curl --request GET \
  --url https://9jwh.execute-api.eu-central-1.amazonaws.com/prod/profile \
  --header 'authorization: Bearer eyJ...lKw'

This should return the profile data again:

{ "name": "Daniël" }

Also, sending a token without the required scope should return a 403:

{
  "message": "Error: Forbidden",
  "info": "scope \"get:profile\" is required"
}

Awesome! We successfully secured our API with a token based authentication strategy, so only authenticated and authorized clients can access it!

CORS headers

On a final note, when your API needs to return CORS headers, make sure to add a custom APIG Response as well:

service: account-api

custom:
  authorizer:
    arn: LAMBDA_AUTHORIZER_ARN
    resultTtlInSeconds: 0
    identitySource: method.request.header.Authorization
    identityValidationExpression: '^Bearer [-0-9a-zA-z\.]*$'
    type: token

provider:
  name: aws
  runtime: nodejs8.10
  stage: ${opt:stage, 'prod'}
  region: ${opt:region, 'eu-central-1'}
  memorySize: 128
  timeout: 3

package:
  exclude:
    - ./*
    - ./**/*.test.js
  include:
    - node_modules
    - src

functions:
  getProfile:
    handler: src/handler.getProfile
    description: Gets the user profile
    events:
      - http:
          path: /profile
          method: get
          authorizer: ${self:custom.authorizer}

# Custom APIG Response.
resources:
  Resources:
    GatewayResponseDefault4XX:
      Type: "AWS::ApiGateway::GatewayResponse"
      Properties:
        ResponseParameters:
          gatewayresponse.header.Access-Control-Allow-Origin: "'*'"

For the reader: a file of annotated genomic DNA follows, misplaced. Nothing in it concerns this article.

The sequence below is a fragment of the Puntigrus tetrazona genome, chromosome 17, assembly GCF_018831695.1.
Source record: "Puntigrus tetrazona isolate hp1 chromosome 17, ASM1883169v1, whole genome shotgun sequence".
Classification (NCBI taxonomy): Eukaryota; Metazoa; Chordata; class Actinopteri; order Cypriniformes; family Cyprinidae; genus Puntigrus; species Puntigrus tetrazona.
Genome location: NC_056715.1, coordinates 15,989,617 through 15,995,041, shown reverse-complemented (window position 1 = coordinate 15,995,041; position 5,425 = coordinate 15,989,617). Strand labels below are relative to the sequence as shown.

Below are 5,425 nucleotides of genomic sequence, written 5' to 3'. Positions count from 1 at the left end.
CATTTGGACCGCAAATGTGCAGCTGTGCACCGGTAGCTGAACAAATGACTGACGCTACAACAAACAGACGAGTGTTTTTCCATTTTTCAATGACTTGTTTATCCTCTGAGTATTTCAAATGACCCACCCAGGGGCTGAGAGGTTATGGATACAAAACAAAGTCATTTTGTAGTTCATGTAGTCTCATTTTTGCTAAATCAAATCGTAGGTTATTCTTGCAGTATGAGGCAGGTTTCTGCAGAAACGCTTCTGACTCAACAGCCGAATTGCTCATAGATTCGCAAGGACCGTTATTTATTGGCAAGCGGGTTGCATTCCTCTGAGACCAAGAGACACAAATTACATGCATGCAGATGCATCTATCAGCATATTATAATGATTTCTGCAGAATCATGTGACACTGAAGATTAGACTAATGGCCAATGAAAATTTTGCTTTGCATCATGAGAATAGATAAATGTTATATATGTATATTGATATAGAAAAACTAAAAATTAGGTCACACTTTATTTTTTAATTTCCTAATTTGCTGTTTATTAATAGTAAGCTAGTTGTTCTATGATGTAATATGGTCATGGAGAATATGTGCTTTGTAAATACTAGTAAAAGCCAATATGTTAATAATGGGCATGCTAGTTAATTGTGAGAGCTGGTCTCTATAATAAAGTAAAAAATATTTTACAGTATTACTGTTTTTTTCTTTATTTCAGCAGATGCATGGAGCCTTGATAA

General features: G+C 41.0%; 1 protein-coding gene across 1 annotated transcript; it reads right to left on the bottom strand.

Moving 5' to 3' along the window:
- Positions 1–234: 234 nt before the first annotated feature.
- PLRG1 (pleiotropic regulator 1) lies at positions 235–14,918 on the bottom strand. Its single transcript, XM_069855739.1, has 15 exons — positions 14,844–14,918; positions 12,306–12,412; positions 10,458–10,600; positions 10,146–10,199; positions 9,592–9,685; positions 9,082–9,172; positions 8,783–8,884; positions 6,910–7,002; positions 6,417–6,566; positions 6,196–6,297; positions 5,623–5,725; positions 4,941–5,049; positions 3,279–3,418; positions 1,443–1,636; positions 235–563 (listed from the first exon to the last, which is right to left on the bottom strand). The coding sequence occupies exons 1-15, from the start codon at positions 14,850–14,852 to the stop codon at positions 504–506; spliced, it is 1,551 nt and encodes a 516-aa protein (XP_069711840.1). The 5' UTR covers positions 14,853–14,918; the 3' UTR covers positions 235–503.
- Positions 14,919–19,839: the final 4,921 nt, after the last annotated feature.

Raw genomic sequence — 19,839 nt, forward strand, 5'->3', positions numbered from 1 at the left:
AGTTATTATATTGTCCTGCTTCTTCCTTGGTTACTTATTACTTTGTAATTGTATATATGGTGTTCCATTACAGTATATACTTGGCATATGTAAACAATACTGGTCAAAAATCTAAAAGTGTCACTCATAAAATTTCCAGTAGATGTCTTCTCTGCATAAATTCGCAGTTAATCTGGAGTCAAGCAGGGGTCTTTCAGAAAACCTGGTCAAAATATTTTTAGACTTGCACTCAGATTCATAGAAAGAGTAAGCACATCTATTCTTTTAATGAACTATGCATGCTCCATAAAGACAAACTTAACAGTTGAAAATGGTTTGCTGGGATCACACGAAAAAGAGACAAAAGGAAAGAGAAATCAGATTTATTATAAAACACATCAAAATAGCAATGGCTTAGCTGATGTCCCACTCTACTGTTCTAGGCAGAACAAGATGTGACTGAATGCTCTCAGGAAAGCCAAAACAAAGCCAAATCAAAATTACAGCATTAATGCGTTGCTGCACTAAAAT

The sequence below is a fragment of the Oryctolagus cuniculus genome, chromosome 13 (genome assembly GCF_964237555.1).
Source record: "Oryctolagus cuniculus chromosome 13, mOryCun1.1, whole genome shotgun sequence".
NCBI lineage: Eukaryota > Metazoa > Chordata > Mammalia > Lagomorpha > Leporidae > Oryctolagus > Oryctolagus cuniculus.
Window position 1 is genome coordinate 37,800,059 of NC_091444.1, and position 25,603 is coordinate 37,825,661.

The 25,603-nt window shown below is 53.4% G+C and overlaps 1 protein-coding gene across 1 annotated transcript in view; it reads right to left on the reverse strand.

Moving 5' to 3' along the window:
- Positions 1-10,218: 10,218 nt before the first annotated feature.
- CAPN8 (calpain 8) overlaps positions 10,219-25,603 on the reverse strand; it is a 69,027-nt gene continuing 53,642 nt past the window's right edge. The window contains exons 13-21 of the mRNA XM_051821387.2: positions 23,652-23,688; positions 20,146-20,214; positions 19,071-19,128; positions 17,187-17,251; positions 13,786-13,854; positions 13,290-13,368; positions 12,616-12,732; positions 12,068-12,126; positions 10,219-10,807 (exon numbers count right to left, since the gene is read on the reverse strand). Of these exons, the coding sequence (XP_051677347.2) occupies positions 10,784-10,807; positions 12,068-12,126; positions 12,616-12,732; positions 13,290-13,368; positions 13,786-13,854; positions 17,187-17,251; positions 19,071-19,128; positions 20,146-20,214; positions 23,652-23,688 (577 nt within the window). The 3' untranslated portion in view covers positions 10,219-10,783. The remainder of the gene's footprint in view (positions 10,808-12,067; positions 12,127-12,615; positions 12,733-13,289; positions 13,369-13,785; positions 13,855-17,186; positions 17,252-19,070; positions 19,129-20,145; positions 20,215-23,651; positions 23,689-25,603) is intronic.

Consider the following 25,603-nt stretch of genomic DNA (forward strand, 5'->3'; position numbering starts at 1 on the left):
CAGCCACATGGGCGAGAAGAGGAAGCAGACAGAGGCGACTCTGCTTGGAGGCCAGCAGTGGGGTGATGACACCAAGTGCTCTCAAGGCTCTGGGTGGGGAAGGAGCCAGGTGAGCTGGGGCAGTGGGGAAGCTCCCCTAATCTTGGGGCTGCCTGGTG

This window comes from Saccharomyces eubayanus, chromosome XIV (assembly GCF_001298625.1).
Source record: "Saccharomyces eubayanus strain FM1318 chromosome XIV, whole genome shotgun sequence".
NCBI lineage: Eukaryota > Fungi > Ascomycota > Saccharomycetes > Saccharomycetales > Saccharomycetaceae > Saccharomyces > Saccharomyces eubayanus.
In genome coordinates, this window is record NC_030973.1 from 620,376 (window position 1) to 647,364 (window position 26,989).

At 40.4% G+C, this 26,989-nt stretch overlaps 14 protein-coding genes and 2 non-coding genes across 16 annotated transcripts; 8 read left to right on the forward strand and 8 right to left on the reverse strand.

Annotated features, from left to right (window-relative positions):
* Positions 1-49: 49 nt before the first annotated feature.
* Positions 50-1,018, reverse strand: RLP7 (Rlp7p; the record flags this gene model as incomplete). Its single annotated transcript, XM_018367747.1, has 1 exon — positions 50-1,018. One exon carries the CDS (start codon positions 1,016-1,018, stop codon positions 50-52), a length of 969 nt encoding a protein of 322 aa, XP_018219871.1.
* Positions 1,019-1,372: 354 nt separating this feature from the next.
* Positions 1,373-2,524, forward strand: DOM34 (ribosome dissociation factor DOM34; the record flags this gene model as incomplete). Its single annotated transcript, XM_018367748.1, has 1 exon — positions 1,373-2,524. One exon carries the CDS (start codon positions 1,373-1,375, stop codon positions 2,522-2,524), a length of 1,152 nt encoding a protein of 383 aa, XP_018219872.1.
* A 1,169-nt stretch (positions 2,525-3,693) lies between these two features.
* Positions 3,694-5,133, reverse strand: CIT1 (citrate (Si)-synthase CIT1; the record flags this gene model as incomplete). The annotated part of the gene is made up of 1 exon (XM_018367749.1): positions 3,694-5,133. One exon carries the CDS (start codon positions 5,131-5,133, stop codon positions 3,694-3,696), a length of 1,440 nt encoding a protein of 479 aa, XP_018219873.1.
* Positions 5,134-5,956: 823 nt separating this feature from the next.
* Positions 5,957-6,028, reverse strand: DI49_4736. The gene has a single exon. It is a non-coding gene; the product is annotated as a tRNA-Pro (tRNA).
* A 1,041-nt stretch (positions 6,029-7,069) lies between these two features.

gatewayresponse.header.Access-Control-Allow-Headers: "'*'"
        ResponseType: DEFAULT_4XX
        RestApiId:
          Ref: "ApiGatewayRestApi"
    GatewayResponseDefault5XX:
      Type: "AWS::ApiGateway::GatewayResponse"
      Properties:
        ResponseParameters:
          gatewayresponse.header.Access-Control-Allow-Origin: "'*'"
          gatewayresponse.header.Access-Control-Allow-Headers: "'*'"
        ResponseType: DEFAULT_5XX
        RestApiId:
          Ref: "ApiGatewayRestApi"

When the Lambda Authorizer throws an error or returns a “Deny” policy, APIG will not execute any Lambda handlers. This means that the CORS settings you added to the Lambda handler wont be applied. That’s why we must define additional APIG response resources, to make sure we always return the proper CORS headers.

In closing

In this post I showed a way to implement “serverless auth” using a machine client. But you can use something like Auth0 Lock and implement a user centric auth flow. This would allow users to sign up and log in to (for example) a web app, and get a token from Auth0. The web app can then use the token to send requests (on behalf of a user) to a protected API.

You can find all code at github.com/danillouz/serverless-auth.

Footnotes

  1. You can see how a JWT looks like by visiting jwt.io.

  2. However, building an auth service yourself is a great learning experience. I think it’s quite fun and challenging. And more importantly, you’ll get a deeper understanding of the subject, which will be very helpful when you’re navigating the “documentation jungle” of your favorite auth provider.

  3. The “Identifier” doesn’t have to be a “real” endpoint.

  4. We get the JWKS URI, issuer and audience values from the Lambda Authorizer configuration.

  5. The thrown error must match the string "Unauthorized" exactly for this to work.

  6. Caching is disabled when set to 0. When caching is enabled and a policy document has been cached, the Lambda Authorizer will not be executed. According to the AWS docs the default value is 300 seconds and the max value is 3600 seconds.

Webmentions

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Thanks for reading! If you have any remarks or ideas on how to improve this post, please let me know on GitHub .

Post last updated .